Hits & Misses
(Business 2.0) -- [HIT] Getting Sirius. Everyone from the competition to the media to Wall Street ridiculed Sirius Satellite Radio for spending $500 million to land Howard Stern--but the King of All Fart Jokes seems to be paying his freight quite nicely. Since Stern's January debut, Sirius's listener base has been rapidly expanding, with its 600,000 net new subscribers last quarter topping analysts' estimates and besting the growth of competitor XM by 50 percent. Bridge Ratings estimates that Stern has driven about a quarter of the growth, with 1.4 million of his fans having signed up so far. Sirius now has a gross retail market share of 55 percent, and by year-end it expects to have significantly closed its subscriber gap, with 6.3 million users to about 8 million for XM.
[MISS] Error on the play. When it comes to building a multimedia empire, ESPN is a Hall of Famer. But even Willie Mays dropped a pop-up now and then. Despite the relentless touting of its new mobile-phone service via promos on its cable network, ads in its magazine, and streaming video that automatically greets visitors to its website, sign-ups for ESPN's sports-optimized phones have fallen far short of projections. In July, Merrill Lynch analyst Jessica Reif Cohen called for parent company Disney to "pull the plug," calling the phone service "a relatively unattractive business" that could lose up to $80 million and lure only 30,000 subscribers this year, a fraction of the 240,000 she'd once predicted. Disney CEO Bob Iger has conceded that initial results have been lower than hoped but talked of plans to expand the phones' retail presence and revamp the pricing structure, saying "the jury is still out."
[HIT] The Ambassador of Freeschwagistan. So what's a better way to launch a new mobile-phone network? Toss handsets into the blogosphere like rocks at a beehive and wait for the ensuing buzz. That's what Sprint Nextel did with its new Power Vision service, which offers live TV, multiplayer games, and, yes, customized sports updates. In January the company began offering free phones and service to select bloggers under a "Sprint ambassadors" program. About 400 signed up, and most ultimately offered praise. "It's pretty cool," blogged RSS creator Dave Winer. "It does EVDO and it works." Soon the commentary turned to promo-blogging itself. "If the brave new world of viral marketing means more free stuff for me, I'm all for it," wrote D.C. blogger Rob Goodspeed. The word does seem to be getting out: By August a Google search of "Sprint Power Vision" turned up 4 million hits, and Sprint reports that nearly 1.2 million users have signed up since the launch in November.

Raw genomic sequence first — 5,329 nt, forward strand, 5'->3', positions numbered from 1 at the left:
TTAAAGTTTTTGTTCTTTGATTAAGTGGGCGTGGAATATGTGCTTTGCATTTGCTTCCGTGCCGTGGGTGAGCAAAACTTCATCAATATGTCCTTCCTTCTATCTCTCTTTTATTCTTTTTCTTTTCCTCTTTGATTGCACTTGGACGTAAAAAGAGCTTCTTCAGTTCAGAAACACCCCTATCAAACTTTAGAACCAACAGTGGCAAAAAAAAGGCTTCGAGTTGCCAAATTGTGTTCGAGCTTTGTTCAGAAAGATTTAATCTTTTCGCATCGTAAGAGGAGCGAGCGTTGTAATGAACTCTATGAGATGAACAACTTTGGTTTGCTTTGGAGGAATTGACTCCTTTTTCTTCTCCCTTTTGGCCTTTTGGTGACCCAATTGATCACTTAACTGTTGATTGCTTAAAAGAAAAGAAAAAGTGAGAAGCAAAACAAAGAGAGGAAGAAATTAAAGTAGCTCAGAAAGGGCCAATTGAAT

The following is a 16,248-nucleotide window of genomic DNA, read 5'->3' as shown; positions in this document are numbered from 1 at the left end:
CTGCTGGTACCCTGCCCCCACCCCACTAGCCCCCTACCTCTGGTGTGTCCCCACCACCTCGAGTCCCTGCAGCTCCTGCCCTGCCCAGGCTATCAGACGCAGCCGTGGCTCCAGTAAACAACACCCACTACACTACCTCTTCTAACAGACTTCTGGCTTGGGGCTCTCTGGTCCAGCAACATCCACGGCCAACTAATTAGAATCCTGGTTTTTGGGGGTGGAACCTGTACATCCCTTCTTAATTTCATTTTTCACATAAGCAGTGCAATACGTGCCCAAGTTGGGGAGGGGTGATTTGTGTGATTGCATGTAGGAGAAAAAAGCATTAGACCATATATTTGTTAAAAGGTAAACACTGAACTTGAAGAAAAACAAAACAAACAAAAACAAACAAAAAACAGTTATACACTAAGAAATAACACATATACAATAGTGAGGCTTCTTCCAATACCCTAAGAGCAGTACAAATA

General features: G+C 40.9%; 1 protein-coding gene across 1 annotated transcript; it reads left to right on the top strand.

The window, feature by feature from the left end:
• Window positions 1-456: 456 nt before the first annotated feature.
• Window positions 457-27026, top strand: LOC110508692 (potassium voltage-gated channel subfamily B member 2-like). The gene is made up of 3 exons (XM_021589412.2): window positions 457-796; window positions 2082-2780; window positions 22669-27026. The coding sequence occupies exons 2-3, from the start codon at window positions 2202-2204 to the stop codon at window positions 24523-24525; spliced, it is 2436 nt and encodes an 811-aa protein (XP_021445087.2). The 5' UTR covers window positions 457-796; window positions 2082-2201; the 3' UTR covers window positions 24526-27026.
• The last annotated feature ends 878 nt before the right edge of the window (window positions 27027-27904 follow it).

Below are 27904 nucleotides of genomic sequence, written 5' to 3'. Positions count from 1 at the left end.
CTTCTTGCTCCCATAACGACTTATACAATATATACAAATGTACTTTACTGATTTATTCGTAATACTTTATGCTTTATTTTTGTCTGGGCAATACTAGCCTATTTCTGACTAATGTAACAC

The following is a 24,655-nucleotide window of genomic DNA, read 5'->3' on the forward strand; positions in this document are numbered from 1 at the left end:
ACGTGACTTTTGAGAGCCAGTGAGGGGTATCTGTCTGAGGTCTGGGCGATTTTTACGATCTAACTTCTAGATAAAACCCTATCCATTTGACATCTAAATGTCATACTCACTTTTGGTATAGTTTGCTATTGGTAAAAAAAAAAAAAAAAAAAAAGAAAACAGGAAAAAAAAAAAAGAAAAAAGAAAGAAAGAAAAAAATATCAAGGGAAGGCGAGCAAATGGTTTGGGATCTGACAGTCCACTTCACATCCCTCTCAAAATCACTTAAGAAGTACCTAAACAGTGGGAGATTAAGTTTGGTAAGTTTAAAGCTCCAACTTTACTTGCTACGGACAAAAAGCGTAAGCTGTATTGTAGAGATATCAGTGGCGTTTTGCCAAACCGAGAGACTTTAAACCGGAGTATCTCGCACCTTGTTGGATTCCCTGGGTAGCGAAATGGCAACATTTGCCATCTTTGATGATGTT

[MISS] What were the odds of that? The online gambling industry--which rakes in billions from U.S. bettors via companies traded on the London Stock Exchange--rolled snake eyes in July. David Carruthers, CEO of U.K.-based BetOnSports, was arrested during a layover in Dallas en route to his company's facilities in Costa Rica. Carruthers and 10 of his colleagues were hit with a 22-count indictment including fraud and racketeering charges; the feds also got a restraining order preventing the firm from accepting Americans' wagers. News of the arrest, which came just six days after the House of Representatives approved a bill banning the use of credit cards to fund betting accounts, spooked investors in London: BetOnSports stock immediately fell 17 percent, helping to spur a decline in Britain's bellwether FTSE 100 index.
[HIT] Oil rush. The price of crude isn't the only thing rising. Sikorsky Aircraft, best known as a top supplier of military helicopters, has seen its commercial business take off as more choppers are needed to ferry workers to offshore oil rigs. The company's civilian sales are on pace to soar to about 60 deliveries this year, a sixfold increase since 2002, with about two-thirds of the growth driven by the oil industry. "Every drilling unit that can work is, in effect, working now," says Tom Marsh of Houston-based ODS Petrodata. Beyond sales, Sikorsky stands to benefit from increased maintenance revenue, as some busy offshore operators have been flying its latest-model S-92 civilian helicopters more than 40 hours per week.To send a letter to the editor about this story, click here.